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Forum: Gouyave Talk
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Re: The Pont de L'anse; The Univetsite; The people (A Farewell to times remembered)

Nice tribute and insights, Verne.

I hope that the many, many who do read this TalkShop but choose not to post, will drop their guard and join us in recalling their memories of this span that linked the French quarters to the English that give our Gouyave its particular character.

In more ways than one that bridge symbolized the loving arms of mama, who huddled the L'Anse and Downstreet communities together regardless of their differences. There are some downstreeters who will tell you that they NEVER EVER dared to cross her even though they continued to identify themselves as coming from Gouyave. But how could their identification be real when the fame of Gouyave could never have come to fruition without that vital span crossing over the Gouyave river to the L'Anse? That's the connection! It is like that famous bridge that links Manhattan to Brooklyn.

And curiously enough, that's where one of the curious ironies of Gouyave lies. Sophisticated as some downstreeters considered themselves, going on the other side of the bridge was like smudging themselves with indelible ink that the sophisticates of St. George's and elsewhere were not supposed to ever see. In their eyes the L'Anse symbolized barbarism, bad manners and every thing that was not supposed to be a part of "good breeding" or as our Yardie brothers in Jamaica would say "good brought-upsy."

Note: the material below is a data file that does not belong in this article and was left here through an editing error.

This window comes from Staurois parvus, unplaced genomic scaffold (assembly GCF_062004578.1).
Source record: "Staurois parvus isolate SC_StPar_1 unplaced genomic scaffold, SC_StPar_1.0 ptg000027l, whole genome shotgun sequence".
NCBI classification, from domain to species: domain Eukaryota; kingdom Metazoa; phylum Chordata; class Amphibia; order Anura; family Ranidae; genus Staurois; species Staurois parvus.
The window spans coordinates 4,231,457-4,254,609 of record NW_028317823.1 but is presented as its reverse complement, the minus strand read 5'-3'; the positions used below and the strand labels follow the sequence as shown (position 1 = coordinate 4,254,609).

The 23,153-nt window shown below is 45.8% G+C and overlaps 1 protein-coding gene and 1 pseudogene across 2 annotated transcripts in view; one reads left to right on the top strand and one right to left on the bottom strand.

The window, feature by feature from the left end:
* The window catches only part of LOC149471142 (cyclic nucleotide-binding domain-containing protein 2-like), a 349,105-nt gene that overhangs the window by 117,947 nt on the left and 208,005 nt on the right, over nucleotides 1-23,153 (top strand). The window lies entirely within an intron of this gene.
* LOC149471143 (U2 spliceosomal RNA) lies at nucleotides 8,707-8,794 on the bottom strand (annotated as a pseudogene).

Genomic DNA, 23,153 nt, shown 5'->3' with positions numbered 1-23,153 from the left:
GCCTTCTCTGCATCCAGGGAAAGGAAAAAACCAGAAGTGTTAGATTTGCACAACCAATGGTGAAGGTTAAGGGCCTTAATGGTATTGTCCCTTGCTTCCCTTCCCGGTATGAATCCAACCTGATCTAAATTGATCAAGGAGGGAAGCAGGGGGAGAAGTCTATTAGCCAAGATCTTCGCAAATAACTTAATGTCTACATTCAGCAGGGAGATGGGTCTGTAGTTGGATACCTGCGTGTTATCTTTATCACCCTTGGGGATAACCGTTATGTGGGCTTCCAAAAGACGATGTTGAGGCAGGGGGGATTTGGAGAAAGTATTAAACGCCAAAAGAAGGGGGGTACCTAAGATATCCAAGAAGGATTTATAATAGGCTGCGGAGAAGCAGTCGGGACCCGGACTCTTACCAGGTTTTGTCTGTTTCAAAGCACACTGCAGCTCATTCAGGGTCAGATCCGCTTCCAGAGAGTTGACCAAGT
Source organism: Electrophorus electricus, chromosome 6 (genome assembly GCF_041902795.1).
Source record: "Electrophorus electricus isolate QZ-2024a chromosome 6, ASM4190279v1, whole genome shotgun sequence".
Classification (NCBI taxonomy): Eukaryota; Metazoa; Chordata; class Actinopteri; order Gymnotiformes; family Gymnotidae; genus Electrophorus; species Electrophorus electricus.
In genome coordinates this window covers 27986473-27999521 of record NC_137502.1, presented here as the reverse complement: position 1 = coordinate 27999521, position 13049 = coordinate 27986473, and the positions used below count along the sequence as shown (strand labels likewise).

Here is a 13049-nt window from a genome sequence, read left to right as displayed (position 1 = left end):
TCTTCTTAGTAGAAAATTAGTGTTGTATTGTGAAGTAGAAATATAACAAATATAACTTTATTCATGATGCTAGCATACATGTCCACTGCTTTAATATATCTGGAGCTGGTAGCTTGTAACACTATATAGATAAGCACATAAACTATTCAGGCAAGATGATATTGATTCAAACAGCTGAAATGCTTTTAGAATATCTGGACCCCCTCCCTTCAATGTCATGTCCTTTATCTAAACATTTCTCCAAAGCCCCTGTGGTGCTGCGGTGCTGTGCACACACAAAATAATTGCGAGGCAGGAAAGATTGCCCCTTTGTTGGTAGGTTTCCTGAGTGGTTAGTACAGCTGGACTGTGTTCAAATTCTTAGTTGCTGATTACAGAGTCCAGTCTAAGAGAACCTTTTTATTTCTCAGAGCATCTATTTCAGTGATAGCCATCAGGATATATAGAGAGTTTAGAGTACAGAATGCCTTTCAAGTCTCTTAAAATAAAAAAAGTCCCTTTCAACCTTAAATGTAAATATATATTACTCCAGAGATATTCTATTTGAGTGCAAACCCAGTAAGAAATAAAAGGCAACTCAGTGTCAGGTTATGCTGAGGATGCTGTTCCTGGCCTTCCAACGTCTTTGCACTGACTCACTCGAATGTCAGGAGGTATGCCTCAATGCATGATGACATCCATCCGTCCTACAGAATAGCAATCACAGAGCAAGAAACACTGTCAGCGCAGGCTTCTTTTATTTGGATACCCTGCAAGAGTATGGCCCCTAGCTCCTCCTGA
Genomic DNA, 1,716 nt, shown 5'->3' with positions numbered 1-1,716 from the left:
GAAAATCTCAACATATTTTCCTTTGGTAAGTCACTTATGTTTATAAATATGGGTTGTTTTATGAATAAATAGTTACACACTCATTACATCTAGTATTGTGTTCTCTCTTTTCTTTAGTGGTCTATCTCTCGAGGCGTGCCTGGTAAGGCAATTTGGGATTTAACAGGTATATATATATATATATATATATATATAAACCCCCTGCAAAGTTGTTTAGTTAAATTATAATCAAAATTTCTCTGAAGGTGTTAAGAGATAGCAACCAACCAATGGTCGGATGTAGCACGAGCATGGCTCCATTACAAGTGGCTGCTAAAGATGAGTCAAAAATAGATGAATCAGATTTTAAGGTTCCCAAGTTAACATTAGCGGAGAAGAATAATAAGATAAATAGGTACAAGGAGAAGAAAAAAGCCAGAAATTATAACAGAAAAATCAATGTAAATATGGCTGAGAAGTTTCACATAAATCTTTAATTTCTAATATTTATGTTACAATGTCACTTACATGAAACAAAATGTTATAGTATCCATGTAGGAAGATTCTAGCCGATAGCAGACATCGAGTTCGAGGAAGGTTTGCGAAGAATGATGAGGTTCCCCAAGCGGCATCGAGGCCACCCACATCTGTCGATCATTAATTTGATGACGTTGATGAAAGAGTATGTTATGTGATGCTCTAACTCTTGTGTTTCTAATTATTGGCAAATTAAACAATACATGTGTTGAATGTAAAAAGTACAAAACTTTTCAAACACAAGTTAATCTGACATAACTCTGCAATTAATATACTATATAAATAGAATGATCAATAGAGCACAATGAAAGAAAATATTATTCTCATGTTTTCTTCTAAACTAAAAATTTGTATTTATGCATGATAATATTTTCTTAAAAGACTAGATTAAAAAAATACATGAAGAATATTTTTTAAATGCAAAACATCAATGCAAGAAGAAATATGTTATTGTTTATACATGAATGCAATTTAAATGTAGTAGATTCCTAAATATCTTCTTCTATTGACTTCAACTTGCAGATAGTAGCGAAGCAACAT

It was therefore not surprising that the many who left Gouyave for St. George's seeking to add to, or acquiring more to their presumed sophistication came mainly from downstreet. (Hey Mr. Downstreet/Selwyn, you might be a bit too young to remember those days, but ask your parents or grands, and if they are honest about it, they'll tell you that it's true.)

Hopefully the renewed interest in Julien Fedon will help to reveal that the French Catholic North was always and continues to be the real area of resistance to the British in St. George's with the "downstreeters, their sometimes cohorts. As much as we could, we remained true to Fedon's cause, refusing to bend to the dictates of those Britishers in town. We would not yield despite the odds! (We know only too well how those terms are always applied to their fiercest resistors.) More than likely that's how our label of being ignorant, unsophisticated, fighters, and barbarous was forged. It in turn made our Gouyave even more protective of our "independence" as I referred to it in a chapter in A PLACE CALLED GOUYAVE "We versus them."

That spirit gave us life, it gave us perspective to face unflinchingly whatever challenges were thrown at us, and whomever dared to challenge us. That's how we would rather fight than accept defeat at football in our own backyard. That's how you'll still hear some of us referring to Gouyave as though it is its own independent nation within Grenada. That's how we became Gouyave, and perhaps in time historians will discover this continuing link of Julien Fedon's resistant spirit to Gouyave, the little town that never sleeps.

P.S: I earnestly beg and hope that reluctant posters will add their perspectives and their episodic stories to this landmark. There is so much to tell. Irreplaceable in our hearts as Fedon was.